It’s so obvious. You have soldiers with little to do manning garrisons in far-off remote Roman provinces. It’s clear that eventually someone would get the idea of putting those garrison and patrol dogs to better use during their off hours. In the beginning, when slaves were still plentiful, a crudely dug pit and a half-a-dozen dogs given their attack command would do the trick. Later, as the empire collapsed and Roman garrisons disbanded or morphed into the local-governor-turned-feudal Lord, the supply of expendable slaves dried up. But those who relished the violence of the games and/or gambling still needed their fix. And the entrepreneurial soldiers, officers and locals who reaped the financial benefits of such entertainments under Roman rule were not about to give up their lucrative enterprise. Slaves may be in short supply, but a dog could give birth to many puppies at a time, and a good bitch might even have two litters a year.

Just as in Rome, where people loved watching men slaughter one another in the gladiatorial arena, they would come to watch and gamble on champions of a new breed—Caninus terroris—who were cheaper to keep, easier to manage, rarely complained and would reproduce prodigiously. The dogfighting ring and the Pitbull was born.

Illustration: Betting on Pit bulls. Artist Unknown; Source: The American Pit Bull Terrier Encyclopedia

As for the other locals, from farmer to hunter, they also saw value in the fierce loyalty and raw killing ability of these Roman dogs. Whereas for centuries their people had been terrorized by the canine companions of the occupying Roman legions and their games; now, those very same Caninus terroris would become the locals’ terriers.

And oh, how the terriers flourished! What could be more useful during the Dark Ages than a dog born and bred to kill? In hunting, they had their merits but also their limitations. But for farmers, herders, estate owners, Lords—anyone who had to protect themselves or their animals from intruders or pests (including plague-carrying rats), terriers proved invaluable.

Over centuries, terriers of all shapes and sizes appeared throughout the former Roman Empire, all working breeds for one singular purpose—to kill. Dozens of unique breeds emerged, each one becoming more and more specialized in terms of what they were bred to kill, but all of them born and bred to be killers, make no mistake. And make no mistake, either, that the pedigree for terriers’ relationship to being “man’s best friend,” comes from its capacity for relentless ferocity toward people and animals alike—a pedigree born of conquest, honed in the Roman arenas and refined over millennia.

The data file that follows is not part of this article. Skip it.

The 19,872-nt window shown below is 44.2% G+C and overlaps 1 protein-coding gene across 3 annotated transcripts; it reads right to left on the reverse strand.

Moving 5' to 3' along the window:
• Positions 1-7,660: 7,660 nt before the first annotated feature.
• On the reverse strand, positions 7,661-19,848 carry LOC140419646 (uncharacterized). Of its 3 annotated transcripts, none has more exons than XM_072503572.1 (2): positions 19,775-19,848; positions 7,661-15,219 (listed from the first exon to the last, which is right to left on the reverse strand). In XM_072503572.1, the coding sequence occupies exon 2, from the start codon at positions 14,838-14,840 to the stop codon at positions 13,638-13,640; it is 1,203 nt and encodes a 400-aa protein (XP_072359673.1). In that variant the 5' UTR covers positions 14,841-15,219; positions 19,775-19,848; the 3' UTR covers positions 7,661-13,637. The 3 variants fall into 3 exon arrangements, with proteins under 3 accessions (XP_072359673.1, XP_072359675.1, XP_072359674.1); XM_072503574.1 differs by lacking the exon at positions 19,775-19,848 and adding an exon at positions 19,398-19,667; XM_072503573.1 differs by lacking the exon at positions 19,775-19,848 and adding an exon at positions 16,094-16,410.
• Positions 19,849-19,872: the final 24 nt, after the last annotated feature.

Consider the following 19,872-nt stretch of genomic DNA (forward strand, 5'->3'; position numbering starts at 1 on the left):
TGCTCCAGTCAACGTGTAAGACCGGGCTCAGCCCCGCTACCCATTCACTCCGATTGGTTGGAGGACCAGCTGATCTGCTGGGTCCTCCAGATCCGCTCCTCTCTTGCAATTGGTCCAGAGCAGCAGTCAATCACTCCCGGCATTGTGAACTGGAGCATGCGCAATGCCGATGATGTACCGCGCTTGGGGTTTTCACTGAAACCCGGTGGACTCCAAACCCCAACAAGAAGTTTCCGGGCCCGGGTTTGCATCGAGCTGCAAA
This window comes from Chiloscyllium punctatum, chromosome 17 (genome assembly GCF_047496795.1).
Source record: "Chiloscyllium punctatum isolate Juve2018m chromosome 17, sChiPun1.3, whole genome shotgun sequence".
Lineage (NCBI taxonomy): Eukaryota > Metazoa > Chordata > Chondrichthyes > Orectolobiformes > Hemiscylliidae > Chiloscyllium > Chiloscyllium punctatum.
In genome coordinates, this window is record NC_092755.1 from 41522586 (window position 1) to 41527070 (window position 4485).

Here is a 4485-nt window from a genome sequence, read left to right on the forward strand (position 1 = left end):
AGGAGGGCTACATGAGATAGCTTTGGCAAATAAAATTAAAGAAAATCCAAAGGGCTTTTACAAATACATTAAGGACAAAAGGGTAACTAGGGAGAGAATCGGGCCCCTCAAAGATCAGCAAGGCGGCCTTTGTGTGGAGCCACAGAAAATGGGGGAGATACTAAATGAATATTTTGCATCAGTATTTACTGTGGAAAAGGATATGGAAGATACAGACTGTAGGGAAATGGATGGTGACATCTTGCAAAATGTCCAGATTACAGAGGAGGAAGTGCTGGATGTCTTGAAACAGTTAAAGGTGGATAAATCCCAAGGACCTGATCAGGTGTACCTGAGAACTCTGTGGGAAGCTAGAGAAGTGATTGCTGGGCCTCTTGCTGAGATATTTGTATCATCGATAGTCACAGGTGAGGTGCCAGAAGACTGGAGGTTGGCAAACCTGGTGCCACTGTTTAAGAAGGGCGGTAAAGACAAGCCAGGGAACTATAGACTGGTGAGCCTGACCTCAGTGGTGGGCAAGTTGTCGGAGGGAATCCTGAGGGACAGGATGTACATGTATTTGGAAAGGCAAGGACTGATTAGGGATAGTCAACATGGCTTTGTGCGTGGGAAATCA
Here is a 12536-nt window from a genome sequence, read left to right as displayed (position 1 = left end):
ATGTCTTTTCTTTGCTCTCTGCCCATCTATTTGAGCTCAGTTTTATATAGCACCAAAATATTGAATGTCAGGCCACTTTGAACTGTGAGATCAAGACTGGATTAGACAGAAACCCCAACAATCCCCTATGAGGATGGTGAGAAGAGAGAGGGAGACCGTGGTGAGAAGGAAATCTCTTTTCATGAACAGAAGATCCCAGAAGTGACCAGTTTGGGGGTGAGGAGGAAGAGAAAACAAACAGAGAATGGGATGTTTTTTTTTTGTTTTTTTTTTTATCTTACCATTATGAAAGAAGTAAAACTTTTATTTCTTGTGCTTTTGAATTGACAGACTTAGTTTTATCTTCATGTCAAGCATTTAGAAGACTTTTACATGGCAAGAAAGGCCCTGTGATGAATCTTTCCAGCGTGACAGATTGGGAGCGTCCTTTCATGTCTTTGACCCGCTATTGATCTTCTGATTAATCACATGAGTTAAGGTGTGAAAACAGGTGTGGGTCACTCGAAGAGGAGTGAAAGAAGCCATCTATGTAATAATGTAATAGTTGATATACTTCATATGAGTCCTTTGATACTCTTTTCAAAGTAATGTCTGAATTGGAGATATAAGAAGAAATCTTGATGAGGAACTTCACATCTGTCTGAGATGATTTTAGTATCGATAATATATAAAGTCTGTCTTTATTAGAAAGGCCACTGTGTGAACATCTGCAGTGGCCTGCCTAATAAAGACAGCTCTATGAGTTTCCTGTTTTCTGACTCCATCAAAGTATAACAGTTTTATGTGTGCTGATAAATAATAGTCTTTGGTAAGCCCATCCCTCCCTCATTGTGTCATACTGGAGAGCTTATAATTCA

Illustration: Terriers; Source: Dogs in our Life Photo Blog

Present Day

We know what we’re talking about. As mentioned at the outset of this article, we’ve been the proud owners of two terriers—one Scottish Terrier and one Cairn. Both fiercely loyal dogs with huge personalities. Both unabashed and unequivocal killers. At times as vicious and heartless as they could be gentle and loving. Please don’t misunderstand, they were absolutely warm and wonderful pets (our Cairn still is a great pet, although he is fourteen now so his killing days are mostly behind him—although he did catch 10 mice last summer)!

If you’ve ever wondered where the term came “to rat someone out,” then you’ve clearly never seen terriers in action on a farm. Martin Clunes went to a farm to do just that and described small terriers as “unabashed killing machines.” To see what he meant, and to comprehend the ferocity of their killer instinct which is NOT TRAINED—it is genetic and innate—watch the following excerpt from the documentary, Martin Clunes: A Man and His Dogs, below or on YouTube.

You can witness dozens of similar videos on YouTube. It seems society’s morbid fascination with animal bloodlust has not diminished since the days of Rome—you need only watch a 30-second preview ad for Discovery Channel’s Sharkweek for mainstream evidence of that. The point here is that terriers-at-work videos are as real as reality TV could ever hope to get.